Travel Tales. A simple title for a breathtaking three weeks spent in paradise.
I returned from my trip about 2 and a half weeks ago but I have been so busy with planning Halloween parties, celebrating Loi Krathong (a beautiful Buddhist holiday in Thailand), and making a trip to Chiang Mai to reunite with some fellow Loggers that I have been unable to write a blog post.
Now to remind you all I headed out for a three-week vacation to Indonesia and the southern islands in Thailand after finishing my first semester of teaching. It’s impossible to put this entire trip into words and I wish that I could describe each and every magical day for you. Instead, I have taken some short excerpts from my journal I kept along the way. I think this will give you all an intimate look at some of the thoughts I was having while traveling while also revealing some of my greatest adventures.
Now, keep in mind—Number One: These entries do not include all of my adventures in my trip, including a rafting trip and an early morning volcano hike in Ubud, Bali. I will try to include pictures of some of these obviously wonderful things I am keeping out. Number Two: This was a three week trip with many breathtaking moments and thus this post is VERY LONG; brace yourself.
And as always, enjoy.
October 7th Jogjakarta, Indonesia
We rose at 4 am this morning to see the sun rise on the top of Borobudur, an old abandoned Buddhist temple just outside the city. My flashlight weakly lit the stone steps as I ascended. My legs already burned from the short exertion at such an early hour. Once at the top, we waited, quiet and patient. I was a bit nervous as it began to brighten that it would be one of those sunrises devoid of color, the clouds slowly growing brighter until the sun appeared and the day began.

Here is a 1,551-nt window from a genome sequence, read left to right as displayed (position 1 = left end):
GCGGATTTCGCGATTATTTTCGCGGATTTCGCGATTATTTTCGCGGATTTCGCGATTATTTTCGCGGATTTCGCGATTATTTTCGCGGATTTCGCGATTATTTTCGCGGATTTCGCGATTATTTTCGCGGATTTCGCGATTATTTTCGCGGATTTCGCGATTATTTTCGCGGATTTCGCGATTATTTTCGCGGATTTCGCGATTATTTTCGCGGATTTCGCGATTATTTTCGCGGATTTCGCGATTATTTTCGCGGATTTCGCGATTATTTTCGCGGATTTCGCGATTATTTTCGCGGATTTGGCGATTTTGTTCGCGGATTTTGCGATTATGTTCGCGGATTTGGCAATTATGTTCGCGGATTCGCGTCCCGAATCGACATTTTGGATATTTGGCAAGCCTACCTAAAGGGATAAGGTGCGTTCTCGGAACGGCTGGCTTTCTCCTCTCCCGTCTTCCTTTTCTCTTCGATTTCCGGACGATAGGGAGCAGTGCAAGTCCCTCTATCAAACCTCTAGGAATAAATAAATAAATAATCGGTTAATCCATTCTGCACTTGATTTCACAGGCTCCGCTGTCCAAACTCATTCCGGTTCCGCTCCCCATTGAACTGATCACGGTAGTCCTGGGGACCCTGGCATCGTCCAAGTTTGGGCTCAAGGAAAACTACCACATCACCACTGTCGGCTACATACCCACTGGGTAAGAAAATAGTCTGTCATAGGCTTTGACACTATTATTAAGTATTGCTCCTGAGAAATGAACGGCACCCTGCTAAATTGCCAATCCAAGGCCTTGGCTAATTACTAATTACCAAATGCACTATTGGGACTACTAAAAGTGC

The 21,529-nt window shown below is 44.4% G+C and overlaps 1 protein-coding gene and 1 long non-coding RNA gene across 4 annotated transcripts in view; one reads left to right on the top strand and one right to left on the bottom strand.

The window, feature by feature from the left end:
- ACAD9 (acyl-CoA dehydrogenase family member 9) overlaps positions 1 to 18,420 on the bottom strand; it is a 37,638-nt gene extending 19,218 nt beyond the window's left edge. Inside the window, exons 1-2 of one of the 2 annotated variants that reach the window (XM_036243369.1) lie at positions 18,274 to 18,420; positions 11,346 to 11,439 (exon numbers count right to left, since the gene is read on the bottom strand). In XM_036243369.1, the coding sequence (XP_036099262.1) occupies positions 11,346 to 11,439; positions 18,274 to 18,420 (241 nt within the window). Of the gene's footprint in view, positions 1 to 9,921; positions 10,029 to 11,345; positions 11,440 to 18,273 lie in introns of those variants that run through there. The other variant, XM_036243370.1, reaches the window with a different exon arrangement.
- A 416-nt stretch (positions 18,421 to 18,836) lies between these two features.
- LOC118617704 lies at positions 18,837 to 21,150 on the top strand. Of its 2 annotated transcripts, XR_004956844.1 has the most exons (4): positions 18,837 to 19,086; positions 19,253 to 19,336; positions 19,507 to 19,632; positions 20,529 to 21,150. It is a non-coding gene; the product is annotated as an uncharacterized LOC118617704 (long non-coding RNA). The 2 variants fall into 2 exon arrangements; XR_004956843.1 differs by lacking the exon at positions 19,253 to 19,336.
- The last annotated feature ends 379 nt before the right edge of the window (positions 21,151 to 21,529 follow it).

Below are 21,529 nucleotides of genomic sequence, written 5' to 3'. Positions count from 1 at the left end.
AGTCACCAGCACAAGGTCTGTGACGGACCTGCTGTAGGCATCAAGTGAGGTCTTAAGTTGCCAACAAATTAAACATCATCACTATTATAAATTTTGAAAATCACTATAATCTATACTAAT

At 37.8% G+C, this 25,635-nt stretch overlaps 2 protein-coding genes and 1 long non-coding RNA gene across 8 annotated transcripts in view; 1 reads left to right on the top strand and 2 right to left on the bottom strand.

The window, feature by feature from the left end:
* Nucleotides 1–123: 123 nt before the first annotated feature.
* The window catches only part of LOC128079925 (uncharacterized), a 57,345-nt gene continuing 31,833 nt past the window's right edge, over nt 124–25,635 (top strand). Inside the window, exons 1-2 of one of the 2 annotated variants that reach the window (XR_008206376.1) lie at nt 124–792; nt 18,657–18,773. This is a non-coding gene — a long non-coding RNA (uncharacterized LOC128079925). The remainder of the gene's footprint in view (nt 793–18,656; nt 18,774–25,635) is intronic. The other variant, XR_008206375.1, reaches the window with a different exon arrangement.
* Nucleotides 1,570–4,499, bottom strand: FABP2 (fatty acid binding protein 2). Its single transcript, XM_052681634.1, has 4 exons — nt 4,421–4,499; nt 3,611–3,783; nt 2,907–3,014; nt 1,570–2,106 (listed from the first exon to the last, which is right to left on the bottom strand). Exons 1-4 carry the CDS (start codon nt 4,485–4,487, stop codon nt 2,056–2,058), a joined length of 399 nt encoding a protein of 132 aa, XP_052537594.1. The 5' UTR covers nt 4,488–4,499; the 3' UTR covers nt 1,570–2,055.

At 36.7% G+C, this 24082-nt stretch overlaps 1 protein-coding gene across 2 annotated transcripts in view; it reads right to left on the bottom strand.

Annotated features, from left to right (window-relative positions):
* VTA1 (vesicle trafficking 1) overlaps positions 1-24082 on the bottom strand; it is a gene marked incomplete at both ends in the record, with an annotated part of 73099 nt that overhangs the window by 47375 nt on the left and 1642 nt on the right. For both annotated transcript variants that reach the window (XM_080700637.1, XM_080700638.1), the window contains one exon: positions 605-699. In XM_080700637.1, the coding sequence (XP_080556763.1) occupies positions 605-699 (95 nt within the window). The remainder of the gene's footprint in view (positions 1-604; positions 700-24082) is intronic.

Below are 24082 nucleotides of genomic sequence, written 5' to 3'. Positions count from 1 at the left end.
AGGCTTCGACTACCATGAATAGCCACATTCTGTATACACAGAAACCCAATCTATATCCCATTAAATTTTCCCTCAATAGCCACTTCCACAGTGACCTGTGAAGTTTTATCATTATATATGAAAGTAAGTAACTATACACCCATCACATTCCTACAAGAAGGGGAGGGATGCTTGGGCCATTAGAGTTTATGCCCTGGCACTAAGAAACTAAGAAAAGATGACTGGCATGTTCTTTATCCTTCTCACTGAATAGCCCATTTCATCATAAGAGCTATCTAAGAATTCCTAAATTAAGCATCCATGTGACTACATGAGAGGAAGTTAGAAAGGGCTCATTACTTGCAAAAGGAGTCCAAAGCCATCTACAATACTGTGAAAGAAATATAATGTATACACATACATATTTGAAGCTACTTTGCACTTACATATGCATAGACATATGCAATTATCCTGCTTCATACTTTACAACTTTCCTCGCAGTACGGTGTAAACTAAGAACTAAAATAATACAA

But it was not so. It was a subtle sunrise, certainly; not one so vivid with color that my camera could pick up every hue and tone in the sky. But it was in its softness, its quiet and humble way it seemed to dissipate the sky and light up the day that I found its beauty.
Fog hung heavy on the ground, the thick steam rising to fill the gaps between every tree and make the once hard edges of the mountains surrounding us soft again, so you didn’t know where the mountains started and the sky ended.
My camera clicked as I tried to snap every picture I could, but I turned frustrated as none of them came out. They were all too dark. They were blurry. They showed the stupas black but the sky bright white. After too many tries, I gave up. It didn’t matter. Even if I got a good picture, I could never truly capture this. I could never in a picture show the steam rising from the earth; the exact soft pale pink of the sky that looked like human flesh, as if the yet unseen sun were attempting to breath human life into the new day. I could never capture the extreme sense of peace I had, leaning back on one of the 72 ancient stupas that filled this temple, a statue of a Buddha kept hidden inside each one.
Even now, I know these words don’t give justice to what I have experienced this morning. But I hope I can hold on to that feeling of peace that overcame me on the top of that temple. I hope I can hold on that feeling of uninhibited gratitude as the sun finally poked through the clouds over an hour later, slowly rising in the sky, a pink glowing disk unlike anything I’d ever seen before. I hope I can remember that feeling of my easy breaths and thoughtless mind as I saw the sun shed its pink glow and shine bright white, a line of stupas becoming clearer and even more beautiful in the light.
stupas lit up by the rising sun.
the entire temple
October 8th Jogjakarta, Indonesia